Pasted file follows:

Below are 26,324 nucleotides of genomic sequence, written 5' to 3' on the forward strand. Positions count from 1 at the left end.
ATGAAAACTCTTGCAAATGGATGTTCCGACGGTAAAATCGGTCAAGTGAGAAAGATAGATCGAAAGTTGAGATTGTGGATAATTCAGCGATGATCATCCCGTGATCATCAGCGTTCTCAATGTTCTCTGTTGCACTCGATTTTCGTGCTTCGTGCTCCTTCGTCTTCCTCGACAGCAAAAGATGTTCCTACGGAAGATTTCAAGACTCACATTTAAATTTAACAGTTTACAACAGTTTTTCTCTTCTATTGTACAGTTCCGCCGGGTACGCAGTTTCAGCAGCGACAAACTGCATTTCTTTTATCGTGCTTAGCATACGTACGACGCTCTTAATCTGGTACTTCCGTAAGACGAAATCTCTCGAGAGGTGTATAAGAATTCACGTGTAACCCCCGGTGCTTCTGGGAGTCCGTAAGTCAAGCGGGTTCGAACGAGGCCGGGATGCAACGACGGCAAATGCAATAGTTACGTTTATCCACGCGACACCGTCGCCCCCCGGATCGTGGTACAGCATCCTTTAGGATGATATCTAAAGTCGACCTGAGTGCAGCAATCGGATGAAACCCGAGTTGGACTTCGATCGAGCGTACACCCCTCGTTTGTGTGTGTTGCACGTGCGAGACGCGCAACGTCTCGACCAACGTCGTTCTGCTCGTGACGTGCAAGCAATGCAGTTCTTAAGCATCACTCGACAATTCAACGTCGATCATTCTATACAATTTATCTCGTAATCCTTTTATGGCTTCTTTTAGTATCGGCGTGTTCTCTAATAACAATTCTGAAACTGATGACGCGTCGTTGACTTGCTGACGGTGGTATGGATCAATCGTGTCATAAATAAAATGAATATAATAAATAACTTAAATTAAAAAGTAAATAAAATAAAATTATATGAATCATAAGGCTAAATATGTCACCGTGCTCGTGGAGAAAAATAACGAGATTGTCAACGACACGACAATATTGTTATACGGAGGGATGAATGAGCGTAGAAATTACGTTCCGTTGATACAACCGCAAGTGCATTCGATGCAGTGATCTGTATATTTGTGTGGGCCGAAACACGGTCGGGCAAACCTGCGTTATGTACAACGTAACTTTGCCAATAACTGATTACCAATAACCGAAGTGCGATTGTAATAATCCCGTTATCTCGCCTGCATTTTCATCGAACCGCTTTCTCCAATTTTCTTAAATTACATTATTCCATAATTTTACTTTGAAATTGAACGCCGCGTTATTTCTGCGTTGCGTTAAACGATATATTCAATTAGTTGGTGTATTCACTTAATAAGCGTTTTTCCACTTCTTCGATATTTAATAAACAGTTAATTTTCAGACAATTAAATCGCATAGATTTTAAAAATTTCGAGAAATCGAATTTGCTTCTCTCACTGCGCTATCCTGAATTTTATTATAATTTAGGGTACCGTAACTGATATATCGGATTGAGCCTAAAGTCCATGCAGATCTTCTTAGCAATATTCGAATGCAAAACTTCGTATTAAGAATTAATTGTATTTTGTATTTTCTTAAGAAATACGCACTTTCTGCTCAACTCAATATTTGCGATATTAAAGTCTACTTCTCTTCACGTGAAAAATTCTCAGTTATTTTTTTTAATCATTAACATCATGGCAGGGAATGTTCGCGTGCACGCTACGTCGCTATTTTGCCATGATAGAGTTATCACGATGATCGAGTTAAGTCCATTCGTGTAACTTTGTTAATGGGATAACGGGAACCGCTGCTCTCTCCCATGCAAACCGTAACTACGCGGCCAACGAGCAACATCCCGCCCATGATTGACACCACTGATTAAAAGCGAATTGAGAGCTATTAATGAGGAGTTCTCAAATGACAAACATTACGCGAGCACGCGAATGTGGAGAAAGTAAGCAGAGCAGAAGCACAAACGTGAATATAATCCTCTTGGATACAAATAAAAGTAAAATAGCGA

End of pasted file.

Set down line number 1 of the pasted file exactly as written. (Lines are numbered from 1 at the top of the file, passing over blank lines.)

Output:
Below are 26,324 nucleotides of genomic sequence, written 5' to 3' on the forward strand. Positions count from 1 at the left end.